Not that we didn’t have one already. As Christians know, the Church is the term we use for the people, and not just the building. Catholics have worshipped in Yanchep-Two Rocks since the seventies – first at the marina, then in the YDHS library, then in the old sheep-shearing shed converted by the Anglican Church into St James’s Church, and when that was removed (I heard a rumour it was taken to the wheatbelt town of Southern Cross, but that may be apocryphal), at the Yanchep Community Centre, where we currently celebrate Mass.
But it’s wonderful news that the Archdiocese has committed to investing in land in the Yanchep-Two Rocks area. This week, Nick Perrignon, Principal of Acumen Development Solutions, announced that a Catholic Church would be built on the hill overlooking Beachside Parade in Capricorn Estate.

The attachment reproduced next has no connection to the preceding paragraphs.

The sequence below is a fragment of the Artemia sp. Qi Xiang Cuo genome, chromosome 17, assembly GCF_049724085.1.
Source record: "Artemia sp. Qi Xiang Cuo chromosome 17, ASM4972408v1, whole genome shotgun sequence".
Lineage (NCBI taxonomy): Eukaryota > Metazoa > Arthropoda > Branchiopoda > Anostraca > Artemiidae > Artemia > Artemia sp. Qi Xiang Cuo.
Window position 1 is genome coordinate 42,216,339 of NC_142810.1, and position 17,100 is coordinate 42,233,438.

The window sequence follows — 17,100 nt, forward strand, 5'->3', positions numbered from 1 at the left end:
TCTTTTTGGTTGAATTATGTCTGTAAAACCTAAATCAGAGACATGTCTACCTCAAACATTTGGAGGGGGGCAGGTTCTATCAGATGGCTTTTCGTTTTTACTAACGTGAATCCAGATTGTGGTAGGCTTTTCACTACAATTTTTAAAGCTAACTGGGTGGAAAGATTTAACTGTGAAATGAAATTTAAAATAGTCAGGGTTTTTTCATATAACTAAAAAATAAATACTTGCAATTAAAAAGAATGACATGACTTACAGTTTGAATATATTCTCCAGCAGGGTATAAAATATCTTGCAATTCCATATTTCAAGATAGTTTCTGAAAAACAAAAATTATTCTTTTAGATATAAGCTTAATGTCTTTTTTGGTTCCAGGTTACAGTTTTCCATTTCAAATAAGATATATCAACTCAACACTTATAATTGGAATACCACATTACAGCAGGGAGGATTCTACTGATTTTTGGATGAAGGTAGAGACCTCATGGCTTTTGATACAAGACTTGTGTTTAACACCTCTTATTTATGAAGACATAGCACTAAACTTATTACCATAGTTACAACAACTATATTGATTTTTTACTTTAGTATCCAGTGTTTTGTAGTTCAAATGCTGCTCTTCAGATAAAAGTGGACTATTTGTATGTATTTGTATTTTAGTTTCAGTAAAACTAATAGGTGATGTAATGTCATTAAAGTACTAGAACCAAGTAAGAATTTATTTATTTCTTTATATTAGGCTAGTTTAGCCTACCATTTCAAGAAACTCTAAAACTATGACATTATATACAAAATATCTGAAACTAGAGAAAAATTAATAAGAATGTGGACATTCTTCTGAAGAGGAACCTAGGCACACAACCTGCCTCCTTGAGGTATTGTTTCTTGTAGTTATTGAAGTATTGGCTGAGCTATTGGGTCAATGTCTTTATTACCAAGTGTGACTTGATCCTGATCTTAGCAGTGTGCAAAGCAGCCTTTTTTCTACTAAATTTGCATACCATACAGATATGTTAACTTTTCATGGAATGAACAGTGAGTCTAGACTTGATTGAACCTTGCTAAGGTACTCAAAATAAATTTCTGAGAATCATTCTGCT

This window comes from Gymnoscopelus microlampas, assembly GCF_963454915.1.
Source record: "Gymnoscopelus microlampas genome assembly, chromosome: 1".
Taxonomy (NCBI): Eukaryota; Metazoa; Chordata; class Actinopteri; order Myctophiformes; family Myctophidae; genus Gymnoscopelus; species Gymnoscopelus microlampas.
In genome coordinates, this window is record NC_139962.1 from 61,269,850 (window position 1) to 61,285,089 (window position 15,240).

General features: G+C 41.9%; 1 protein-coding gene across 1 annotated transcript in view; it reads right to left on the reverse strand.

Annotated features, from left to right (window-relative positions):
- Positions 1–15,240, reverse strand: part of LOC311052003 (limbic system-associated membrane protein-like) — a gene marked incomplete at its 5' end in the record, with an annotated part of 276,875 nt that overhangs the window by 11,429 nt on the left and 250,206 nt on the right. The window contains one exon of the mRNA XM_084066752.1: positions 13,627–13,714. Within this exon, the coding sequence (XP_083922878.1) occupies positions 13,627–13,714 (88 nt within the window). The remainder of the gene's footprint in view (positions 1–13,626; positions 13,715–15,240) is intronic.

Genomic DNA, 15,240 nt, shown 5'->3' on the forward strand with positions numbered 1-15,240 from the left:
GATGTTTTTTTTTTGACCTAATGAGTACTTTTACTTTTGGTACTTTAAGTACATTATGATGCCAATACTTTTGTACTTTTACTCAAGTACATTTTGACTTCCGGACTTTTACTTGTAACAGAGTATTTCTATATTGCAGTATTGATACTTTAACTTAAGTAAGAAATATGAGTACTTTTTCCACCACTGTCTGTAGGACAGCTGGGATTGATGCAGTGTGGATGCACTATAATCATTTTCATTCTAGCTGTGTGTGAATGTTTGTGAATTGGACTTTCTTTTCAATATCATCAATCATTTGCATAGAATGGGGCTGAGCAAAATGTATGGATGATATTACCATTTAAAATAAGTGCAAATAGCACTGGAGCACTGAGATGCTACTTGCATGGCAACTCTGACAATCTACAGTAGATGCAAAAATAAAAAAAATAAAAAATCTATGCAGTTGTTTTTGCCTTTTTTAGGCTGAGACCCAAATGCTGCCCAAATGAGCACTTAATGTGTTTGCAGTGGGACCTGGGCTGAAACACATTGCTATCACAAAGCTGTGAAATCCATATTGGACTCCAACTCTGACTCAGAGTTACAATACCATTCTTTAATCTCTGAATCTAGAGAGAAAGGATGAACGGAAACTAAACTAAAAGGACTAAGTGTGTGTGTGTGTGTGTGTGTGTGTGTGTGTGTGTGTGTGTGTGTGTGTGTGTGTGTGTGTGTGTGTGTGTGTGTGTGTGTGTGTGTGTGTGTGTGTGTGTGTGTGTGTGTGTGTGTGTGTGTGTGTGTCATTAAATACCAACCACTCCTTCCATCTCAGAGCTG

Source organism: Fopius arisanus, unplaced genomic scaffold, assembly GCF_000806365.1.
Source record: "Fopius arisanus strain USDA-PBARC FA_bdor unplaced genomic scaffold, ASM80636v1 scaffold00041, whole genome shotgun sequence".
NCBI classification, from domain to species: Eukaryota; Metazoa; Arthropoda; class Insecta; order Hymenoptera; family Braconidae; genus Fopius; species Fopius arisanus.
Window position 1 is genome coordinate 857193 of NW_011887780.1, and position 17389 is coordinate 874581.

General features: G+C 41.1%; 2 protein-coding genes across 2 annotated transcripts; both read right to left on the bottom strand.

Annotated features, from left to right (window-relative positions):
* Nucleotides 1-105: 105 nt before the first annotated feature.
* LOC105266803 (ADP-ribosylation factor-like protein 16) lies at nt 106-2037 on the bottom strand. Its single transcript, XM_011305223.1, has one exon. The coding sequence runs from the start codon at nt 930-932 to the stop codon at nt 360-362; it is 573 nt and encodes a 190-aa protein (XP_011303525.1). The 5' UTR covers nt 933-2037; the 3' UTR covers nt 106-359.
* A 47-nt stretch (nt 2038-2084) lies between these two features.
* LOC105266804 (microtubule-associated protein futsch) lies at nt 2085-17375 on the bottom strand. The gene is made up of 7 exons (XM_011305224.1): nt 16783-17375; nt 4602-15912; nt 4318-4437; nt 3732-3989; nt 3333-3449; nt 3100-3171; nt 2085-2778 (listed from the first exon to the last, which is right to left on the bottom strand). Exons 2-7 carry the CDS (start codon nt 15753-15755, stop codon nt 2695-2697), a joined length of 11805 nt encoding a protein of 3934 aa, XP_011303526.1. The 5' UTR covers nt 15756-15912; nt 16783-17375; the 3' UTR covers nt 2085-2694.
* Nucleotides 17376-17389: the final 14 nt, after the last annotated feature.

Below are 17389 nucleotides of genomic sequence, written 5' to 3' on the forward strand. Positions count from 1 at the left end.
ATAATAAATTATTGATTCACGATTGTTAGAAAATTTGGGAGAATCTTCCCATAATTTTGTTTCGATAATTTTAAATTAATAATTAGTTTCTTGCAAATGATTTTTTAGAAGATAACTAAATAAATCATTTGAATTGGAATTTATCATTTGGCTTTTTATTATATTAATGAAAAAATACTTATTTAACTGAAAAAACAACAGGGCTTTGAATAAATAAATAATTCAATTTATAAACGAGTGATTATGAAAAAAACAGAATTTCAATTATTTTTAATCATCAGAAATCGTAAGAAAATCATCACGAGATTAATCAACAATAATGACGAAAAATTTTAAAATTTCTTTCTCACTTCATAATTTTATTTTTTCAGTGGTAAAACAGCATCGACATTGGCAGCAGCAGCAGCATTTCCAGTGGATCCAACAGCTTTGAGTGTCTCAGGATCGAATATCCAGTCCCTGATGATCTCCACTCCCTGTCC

Even more wonderful is the fact that we will have a Church building before a school, because that puts our priorities in the right order. Everything we have is from God, and to him we should first and foremost give right praise. If we get that first commandment right – to love the Lord our God with our whole heart, soul, mind and strength (Mk 12:30), the rest will follow (or it will if we’re loving God correctly – note to the community: “We’re not all paedophiles”)! What I mean by ‘the rest’, is loving our neighbour, which includes building schools and reaching out to the sick, the lonely, and those in need.
But having a Church building enables us to do and be so much more. It means we can have a permanent place to honour God in the Holy Eucharist. It means we can have a much more visible presence in the Community and (we hope) serve the Community better. Already we are involved in visiting the frail and aged at Bethanie Beachside (which is run by our friends, the Church of Christ), and we have also had a bread distribution programme going for many years (courtesy of Bakers Delight). But it would be nice to hear from members of the Yanchep Two Rocks Community about other areas of need, especially your prayer requests.